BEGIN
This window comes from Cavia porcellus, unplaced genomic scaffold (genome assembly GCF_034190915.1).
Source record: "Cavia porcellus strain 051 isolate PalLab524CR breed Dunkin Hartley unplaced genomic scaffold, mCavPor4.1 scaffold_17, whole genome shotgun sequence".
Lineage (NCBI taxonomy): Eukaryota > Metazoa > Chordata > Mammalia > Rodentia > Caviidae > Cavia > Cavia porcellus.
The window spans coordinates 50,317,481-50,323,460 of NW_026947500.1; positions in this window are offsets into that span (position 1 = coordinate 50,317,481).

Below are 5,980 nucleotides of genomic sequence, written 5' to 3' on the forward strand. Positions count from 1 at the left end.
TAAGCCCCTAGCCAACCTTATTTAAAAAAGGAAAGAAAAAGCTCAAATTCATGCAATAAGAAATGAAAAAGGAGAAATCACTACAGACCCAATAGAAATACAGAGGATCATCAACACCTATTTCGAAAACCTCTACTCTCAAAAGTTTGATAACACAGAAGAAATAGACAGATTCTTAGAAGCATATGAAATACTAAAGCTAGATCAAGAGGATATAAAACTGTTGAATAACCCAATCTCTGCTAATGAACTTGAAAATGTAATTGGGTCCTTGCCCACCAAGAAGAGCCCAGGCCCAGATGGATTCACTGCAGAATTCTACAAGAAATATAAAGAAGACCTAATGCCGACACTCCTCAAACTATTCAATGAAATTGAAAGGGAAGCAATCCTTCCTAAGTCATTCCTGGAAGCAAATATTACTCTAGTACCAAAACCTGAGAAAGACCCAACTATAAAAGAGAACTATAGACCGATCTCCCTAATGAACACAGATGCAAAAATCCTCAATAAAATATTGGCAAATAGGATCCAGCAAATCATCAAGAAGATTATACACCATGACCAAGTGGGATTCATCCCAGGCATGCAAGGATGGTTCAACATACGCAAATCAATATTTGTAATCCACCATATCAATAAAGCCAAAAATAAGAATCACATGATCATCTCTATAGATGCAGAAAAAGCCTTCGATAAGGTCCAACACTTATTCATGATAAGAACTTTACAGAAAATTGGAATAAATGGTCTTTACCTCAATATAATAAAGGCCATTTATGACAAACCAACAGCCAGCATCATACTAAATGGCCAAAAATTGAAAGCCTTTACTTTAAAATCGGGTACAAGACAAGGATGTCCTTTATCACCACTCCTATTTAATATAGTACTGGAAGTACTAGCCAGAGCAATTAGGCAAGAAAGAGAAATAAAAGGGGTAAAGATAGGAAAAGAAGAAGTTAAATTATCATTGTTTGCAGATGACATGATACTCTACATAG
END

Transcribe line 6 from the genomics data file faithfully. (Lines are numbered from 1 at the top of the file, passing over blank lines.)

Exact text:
TAAGCCCCTAGCCAACCTTATTTAAAAAAGGAAAGAAAAAGCTCAAATTCATGCAATAAGAAATGAAAAAGGAGAAATCACTACAGACCCAATAGAAATACAGAGGATCATCAACACCTATTTCGAAAACCTCTACTCTCAAAAGTTTGATAACACAGAAGAAATAGACAGATTCTTAGAAGCATATGAAATACTAAAGCTAGATCAAGAGGATATAAAACTGTTGAATAACCCAATCTCTGCTAATGAACTTGAAAATGTAATTGGGTCCTTGCCCACCAAGAAGAGCCCAGGCCCAGATGGATTCACTGCAGAATTCTACAAGAAATATAAAGAAGACCTAATGCCGACACTCCTCAAACTATTCAATGAAATTGAAAGGGAAGCAATCCTTCCTAAGTCATTCCTGGAAGCAAATATTACTCTAGTACCAAAACCTGAGAAAGACCCAACTATAAAAGAGAACTATAGACCGATCTCCCTAATGAACACAGATGCAAAAATCCTCAATAAAATATTGGCAAATAGGATCCAGCAAATCATCAAGAAGATTATACACCATGACCAAGTGGGATTCATCCCAGGCATGCAAGGATGGTTCAACATACGCAAATCAATATTTGTAATCCACCATATCAATAAAGCCAAAAATAAGAATCACATGATCATCTCTATAGATGCAGAAAAAGCCTTCGATAAGGTCCAACACTTATTCATGATAAGAACTTTACAGAAAATTGGAATAAATGGTCTTTACCTCAATATAATAAAGGCCATTTATGACAAACCAACAGCCAGCATCATACTAAATGGCCAAAAATTGAAAGCCTTTACTTTAAAATCGGGTACAAGACAAGGATGTCCTTTATCACCACTCCTATTTAATATAGTACTGGAAGTACTAGCCAGAGCAATTAGGCAAGAAAGAGAAATAAAAGGGGTAAAGATAGGAAAAGAAGAAGTTAAATTATCATTGTTTGCAGATGACATGATACTCTACATAG